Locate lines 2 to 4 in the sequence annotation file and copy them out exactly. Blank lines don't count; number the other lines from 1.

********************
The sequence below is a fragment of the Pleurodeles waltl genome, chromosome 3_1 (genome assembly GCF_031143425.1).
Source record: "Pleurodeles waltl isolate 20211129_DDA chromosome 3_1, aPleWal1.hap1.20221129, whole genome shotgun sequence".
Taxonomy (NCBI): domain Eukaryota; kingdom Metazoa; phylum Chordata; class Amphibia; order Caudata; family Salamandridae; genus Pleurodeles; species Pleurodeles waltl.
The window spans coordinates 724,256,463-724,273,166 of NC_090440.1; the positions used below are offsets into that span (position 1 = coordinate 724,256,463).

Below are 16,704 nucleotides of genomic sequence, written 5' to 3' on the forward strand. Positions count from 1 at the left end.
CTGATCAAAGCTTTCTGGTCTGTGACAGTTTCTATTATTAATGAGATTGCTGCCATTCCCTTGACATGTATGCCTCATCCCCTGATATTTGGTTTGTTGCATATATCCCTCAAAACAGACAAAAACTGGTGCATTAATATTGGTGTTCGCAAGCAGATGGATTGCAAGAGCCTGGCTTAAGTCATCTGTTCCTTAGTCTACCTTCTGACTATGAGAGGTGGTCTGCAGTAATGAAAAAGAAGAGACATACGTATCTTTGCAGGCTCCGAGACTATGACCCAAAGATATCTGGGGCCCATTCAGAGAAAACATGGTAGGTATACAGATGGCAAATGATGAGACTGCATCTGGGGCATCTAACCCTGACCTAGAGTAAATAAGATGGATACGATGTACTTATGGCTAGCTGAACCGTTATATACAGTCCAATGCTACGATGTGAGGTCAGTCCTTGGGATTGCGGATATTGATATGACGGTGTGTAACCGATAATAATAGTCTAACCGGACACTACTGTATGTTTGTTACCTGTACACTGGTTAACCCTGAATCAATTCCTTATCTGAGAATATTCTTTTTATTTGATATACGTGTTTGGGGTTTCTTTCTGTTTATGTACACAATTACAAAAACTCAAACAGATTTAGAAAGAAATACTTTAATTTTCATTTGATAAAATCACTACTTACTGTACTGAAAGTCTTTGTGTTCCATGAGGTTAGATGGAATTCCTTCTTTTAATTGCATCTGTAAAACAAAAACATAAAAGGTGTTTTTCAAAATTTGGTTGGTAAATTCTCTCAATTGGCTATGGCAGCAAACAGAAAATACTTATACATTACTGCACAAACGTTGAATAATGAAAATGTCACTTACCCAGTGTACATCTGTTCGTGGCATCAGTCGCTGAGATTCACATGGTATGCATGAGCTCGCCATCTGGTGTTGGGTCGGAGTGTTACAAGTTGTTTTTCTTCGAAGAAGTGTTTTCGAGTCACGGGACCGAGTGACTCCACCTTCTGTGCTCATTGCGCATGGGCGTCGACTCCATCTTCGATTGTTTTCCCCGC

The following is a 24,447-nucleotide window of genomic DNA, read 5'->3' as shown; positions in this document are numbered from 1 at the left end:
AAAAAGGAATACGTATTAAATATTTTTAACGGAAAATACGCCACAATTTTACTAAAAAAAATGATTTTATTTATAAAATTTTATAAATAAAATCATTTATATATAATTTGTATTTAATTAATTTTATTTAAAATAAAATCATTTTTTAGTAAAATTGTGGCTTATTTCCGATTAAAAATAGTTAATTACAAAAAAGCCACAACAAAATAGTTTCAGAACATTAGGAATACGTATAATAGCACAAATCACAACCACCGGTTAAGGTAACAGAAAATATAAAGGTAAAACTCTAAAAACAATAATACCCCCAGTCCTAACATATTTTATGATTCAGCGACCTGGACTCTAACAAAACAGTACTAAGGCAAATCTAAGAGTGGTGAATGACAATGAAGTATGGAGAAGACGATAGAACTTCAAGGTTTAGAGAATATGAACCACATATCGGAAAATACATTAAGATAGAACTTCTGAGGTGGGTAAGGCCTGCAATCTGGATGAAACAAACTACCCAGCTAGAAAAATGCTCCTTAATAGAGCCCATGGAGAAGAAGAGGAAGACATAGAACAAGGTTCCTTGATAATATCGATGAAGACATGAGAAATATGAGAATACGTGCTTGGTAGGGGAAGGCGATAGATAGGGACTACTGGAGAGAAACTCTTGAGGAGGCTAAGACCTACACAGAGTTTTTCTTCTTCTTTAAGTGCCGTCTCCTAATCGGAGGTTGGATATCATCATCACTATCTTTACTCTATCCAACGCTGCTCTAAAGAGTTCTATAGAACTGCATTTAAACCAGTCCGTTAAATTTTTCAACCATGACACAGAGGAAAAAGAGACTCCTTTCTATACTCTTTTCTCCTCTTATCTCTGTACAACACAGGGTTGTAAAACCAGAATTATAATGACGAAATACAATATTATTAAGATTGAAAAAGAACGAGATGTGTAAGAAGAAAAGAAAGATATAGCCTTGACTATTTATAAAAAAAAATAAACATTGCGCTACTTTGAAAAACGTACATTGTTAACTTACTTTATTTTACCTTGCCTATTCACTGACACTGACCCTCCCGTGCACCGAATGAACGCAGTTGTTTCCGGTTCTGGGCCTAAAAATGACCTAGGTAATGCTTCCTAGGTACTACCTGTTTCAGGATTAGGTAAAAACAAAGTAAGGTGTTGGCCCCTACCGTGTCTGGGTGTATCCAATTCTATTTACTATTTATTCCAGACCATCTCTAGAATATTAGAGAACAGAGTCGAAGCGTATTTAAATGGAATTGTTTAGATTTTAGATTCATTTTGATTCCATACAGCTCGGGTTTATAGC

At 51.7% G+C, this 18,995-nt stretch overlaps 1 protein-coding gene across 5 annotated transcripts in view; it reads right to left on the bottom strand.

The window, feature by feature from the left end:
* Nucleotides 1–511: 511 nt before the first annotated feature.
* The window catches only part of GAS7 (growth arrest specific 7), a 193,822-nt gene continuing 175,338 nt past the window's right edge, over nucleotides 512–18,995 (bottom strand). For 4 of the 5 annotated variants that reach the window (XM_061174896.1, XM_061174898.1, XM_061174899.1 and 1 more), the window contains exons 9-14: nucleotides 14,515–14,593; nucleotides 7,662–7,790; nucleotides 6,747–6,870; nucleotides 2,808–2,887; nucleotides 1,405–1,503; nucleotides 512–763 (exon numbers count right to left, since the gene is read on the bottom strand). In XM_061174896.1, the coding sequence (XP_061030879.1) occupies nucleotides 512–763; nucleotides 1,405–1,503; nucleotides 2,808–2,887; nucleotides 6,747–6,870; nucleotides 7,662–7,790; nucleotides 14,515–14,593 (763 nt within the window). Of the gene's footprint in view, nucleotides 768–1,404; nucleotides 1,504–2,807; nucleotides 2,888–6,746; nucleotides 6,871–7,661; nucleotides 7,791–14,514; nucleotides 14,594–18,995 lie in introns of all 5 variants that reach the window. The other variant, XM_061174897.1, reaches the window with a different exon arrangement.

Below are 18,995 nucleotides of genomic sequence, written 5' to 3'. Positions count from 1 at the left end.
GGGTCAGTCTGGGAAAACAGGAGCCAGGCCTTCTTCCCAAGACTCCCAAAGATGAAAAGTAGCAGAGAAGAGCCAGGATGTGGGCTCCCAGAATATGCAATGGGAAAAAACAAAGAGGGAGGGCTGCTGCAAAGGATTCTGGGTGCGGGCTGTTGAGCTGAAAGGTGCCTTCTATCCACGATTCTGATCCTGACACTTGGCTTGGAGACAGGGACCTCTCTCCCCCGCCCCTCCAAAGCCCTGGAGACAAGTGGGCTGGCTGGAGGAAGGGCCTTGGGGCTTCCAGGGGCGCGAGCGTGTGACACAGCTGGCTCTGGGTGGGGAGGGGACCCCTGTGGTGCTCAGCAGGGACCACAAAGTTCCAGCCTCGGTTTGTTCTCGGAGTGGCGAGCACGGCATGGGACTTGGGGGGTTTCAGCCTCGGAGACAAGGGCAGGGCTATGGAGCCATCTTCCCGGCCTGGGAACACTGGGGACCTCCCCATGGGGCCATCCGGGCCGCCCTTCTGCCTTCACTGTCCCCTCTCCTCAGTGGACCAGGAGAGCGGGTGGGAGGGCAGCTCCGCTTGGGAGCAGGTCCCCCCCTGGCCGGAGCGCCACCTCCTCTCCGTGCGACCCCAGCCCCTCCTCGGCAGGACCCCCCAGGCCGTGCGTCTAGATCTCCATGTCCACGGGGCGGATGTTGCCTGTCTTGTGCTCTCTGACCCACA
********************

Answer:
Source record: "Pleurodeles waltl isolate 20211129_DDA chromosome 3_1, aPleWal1.hap1.20221129, whole genome shotgun sequence".
Taxonomy (NCBI): domain Eukaryota; kingdom Metazoa; phylum Chordata; class Amphibia; order Caudata; family Salamandridae; genus Pleurodeles; species Pleurodeles waltl.
The window spans coordinates 724,256,463-724,273,166 of NC_090440.1; the positions used below are offsets into that span (position 1 = coordinate 724,256,463).